Clanchy was attacked online for including ‘racist tropes’ in her book, including describing pupils as having ‘chocolate-coloured skin’ and ‘almond-shaped eyes’.

The 57-year-old writer said sorry and pledged to rewrite parts of the book but was essentially dropped by publisher Pan Macmillan.

Clanchy earlier won the Orwell Prize for political writing in 2020, and the book included poetry by students where she taught at Oxford Spires Academy, but the revised version was shelved.

The Society for Authors, which has over 12,000 members, became embroiled in ‘the culture war’ when its former president, His Dark Materials author Philip Pullman, defended Clanchy last August.

In his online post Pullman said those who condemned it before reading it would ‘find a comfortable home in Isis or the Taliban’.

He later deleted the tweet and apologised after a backlash from activists who claim the book was ‘racist’.

The Society later invited Pullman to attend race awareness training.

His Dark Materials author Sir Philip Pullman was blasted for defending Kate Clanchy after she was ‘cancelled’ by her publishers over her award-winning memoir. He later resigned as President of the Society of Authors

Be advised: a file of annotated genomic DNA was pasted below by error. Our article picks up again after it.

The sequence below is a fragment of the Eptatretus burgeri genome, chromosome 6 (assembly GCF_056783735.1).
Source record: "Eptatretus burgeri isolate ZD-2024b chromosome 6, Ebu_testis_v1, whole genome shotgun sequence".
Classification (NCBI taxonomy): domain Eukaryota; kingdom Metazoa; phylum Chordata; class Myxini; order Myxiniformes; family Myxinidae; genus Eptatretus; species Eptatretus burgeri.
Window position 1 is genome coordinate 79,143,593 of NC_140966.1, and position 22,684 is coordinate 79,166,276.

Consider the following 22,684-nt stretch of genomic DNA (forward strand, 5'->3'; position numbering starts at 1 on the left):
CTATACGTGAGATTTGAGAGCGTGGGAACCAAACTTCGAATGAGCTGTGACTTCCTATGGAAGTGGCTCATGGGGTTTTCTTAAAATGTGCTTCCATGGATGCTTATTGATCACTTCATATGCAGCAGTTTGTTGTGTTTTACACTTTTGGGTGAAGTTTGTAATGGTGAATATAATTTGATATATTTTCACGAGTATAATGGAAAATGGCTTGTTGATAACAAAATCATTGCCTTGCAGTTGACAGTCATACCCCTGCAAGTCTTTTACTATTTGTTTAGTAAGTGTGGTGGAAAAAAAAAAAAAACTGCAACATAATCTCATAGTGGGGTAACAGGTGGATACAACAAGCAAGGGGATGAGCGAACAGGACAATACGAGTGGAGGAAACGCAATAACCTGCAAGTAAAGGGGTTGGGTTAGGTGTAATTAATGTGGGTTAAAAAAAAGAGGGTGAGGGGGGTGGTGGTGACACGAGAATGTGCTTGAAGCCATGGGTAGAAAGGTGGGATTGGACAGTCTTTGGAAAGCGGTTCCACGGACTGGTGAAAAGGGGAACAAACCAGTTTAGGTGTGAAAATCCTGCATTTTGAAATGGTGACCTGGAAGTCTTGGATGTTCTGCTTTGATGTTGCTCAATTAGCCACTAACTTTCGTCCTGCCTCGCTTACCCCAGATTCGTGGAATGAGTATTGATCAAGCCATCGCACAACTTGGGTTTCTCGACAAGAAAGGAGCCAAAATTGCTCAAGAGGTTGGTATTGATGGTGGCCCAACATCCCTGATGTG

The 75-year-old author later resigned his post in March, writing in his resignation letter: ‘I realised that I would not be free to express my personal opinions as long as I remained president.’

In a letter sent by Pullman this month, he reportedly said the Society’s management committee and chairwoman, Harris, had ‘immediately adopted a position of self-righteous neutrality… Though more self-righteous than neutral.’

He added part of the union wanted ‘to use the society as a vehicle for gesture politics,’ as reported by The Times. 

In a statement made to those who received Clanchy’s letter, the Society said the letter ‘made serious allegations about the chair which should be fully investigated’, adding: ‘Joanne Harris strongly denies these allegations.’

The Society has been contacted for comment. 

Extracts from ‘Some Kids I Taught and What They Taught Me’ that caused controversy over ‘racism’

Some Kids I Taught and What They Taught Me had earlier been awarded the Orwell Prize – but the revised version was shelved

  • ‘Cumar is long and slender as many of the Somali kids are, with a thin nose, narrow skull, and very dark, almost black skin. Aadil is more muscular and square-set, with chocolate-coloured skin, a broad-based nose, and rounded head.’
  • ‘They’re a funny pair: Izzat so small and square and Afghan with his big nose and premature moustache; Mo so rounded and mellow and Pakistani with his long-lashed eyes and soft glossy hair. On a good morning, the two of them will clasp hands in greeting and stand still a moment: the manners of a long-lost bazaar.’
  • ‘Shakila, meanwhile, seemed to have the floor plan of a poem in her head and to need help only with filling in the blocks. She would call out to me for words, urgently, her black, almond-shaped eyes snapping, slim fingers blossoming: Thingies!’